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I have a class hierarchy similar to this:

struct VideoCapture { virtual open(const string& uri) = 0; virtual close() = 0; };
struct VideoCapture1 : public VideoCapture {...};
struct VideoCapture2 : public VideoCapture {...};
struct VideoCapture3 : public VideoCapture {...};

I added the following constructor and destructor in each of these classes:

VideoCaptureN(const string& uri) { open(uri); }
~VideoCaptureN() { if (!isOpen()) { close(); } }

Though, providing RAII this did not pass the code review as I had to duplicate the same exact code in every classes.

What would be the solution to get RAII and avoid code duplication?

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3
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You can't call virtual functions in constructors and should not call them in destructors (you may have already destroyed state that the virtual function relies on).

You can use the PIMPl pattern to help you out though (like the c++ stream, they use a wrapper class and a buffer class that does the work).

class VidCaptureInterface
{
    public:
    virtual ~VidCaptureInterface() {}   
    virtual open(string const& uri) = 0;
    virtual close()                 = 0;
};

// When C++17 comes along then
// You may be able to force T to be a VidCaptureInterface
// This is one solution. But you basically want interface
// to be derived from `VidCaptureInterface`. In C++ stream
// the buffer is held as a pointer and can be re-assigned
// So alternatives include using some form of re-assignable pointer.
template<typename T>
class VideoCapture
{
     T   interface;
     public:
         VideoCapture(std::string const& uri)
         {
             interface.open(uri);
         }
         ~VideoCapture()
         {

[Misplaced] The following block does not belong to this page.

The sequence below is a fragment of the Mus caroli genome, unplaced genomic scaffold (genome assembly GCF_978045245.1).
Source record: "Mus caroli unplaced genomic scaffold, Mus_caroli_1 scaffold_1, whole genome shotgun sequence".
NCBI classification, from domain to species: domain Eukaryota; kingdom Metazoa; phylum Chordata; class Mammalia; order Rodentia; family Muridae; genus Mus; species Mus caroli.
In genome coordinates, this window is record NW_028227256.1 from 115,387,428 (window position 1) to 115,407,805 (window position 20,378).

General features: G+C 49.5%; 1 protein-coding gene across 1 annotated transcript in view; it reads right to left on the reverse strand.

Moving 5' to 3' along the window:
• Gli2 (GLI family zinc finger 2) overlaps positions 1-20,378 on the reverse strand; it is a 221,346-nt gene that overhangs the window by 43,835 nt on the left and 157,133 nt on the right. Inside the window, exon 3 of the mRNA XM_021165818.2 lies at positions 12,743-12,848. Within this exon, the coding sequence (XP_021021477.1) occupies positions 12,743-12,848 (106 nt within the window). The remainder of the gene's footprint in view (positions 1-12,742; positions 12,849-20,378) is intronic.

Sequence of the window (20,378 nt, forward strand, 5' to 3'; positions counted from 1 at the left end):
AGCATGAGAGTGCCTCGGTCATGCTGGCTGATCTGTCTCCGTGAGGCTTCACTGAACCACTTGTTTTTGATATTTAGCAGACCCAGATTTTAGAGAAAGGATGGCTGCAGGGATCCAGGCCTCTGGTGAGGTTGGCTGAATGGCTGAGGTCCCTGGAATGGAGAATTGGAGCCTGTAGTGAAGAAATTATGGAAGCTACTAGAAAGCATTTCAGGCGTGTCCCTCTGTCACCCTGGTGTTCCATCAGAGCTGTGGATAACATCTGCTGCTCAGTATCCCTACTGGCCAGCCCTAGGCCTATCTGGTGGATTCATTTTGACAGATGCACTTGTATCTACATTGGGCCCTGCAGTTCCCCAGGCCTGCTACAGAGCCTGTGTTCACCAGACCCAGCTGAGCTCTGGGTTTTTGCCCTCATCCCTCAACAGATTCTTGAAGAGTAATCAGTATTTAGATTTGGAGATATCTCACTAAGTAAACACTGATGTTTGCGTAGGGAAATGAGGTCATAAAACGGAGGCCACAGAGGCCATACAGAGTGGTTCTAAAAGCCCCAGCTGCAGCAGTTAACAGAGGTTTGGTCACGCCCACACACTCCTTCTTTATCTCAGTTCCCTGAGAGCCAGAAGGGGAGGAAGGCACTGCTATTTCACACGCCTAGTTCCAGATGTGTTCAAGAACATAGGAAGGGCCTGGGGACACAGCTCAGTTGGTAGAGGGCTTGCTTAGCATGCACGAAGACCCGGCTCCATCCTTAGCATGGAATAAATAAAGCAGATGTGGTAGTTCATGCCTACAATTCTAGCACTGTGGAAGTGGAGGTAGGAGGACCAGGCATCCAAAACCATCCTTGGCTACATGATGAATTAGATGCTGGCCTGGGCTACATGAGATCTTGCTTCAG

if (isOpen())
             {
                 interface.close();
             }
         }
};

typedef VideoCapture<VidCaptureInterface1>  VideoCapture1;
typedef VideoCapture<VidCaptureInterface2>  VideoCapture2;
typedef VideoCapture<VidCaptureInterface3>  VideoCapture3;
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2
  • \$\begingroup\$ Ok looks good to me. That is exactly the solution I started writting. Thanks \$\endgroup\$ – Ugo Oct 1 '14 at 11:29
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    \$\begingroup\$ You could always add a static_assert(std::is_base_of<VidCaptureInterface, T>::value); \$\endgroup\$ – Yuushi Oct 1 '14 at 12:24
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You can't really help the constructor but you just need to make the destructor of VideoCapture virtual and let it do the closing:

struct VideoCapture { virtual open(const string& uri) = 0; virtual close() = 0; 
virtual ~VideoCapture (){if (!isOpen()) { close(); } }
};

Actually if there is any virtual function you should include a virtual destructor so proper cleanup can happen if you delete a VideoCapture and it happens to be a VideoCapture1 (otherwise the destructor of VideoCapture1 is never called).

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  • \$\begingroup\$ I don't think this would work as calling virtual methods in constructor/destructor is not likely to work as expected. It won't call the code in the derived class. \$\endgroup\$ – Ugo Oct 1 '14 at 11:20
  • \$\begingroup\$ @Ugo it will call the derived class' code, you just need to ensure that by the time it does so all data remains valid \$\endgroup\$ – ratchet freak Oct 1 '14 at 11:22
  • \$\begingroup\$ Ah true you were speaking about the destructor only. Also this is still a bit risky. \$\endgroup\$ – Ugo Oct 1 '14 at 11:33

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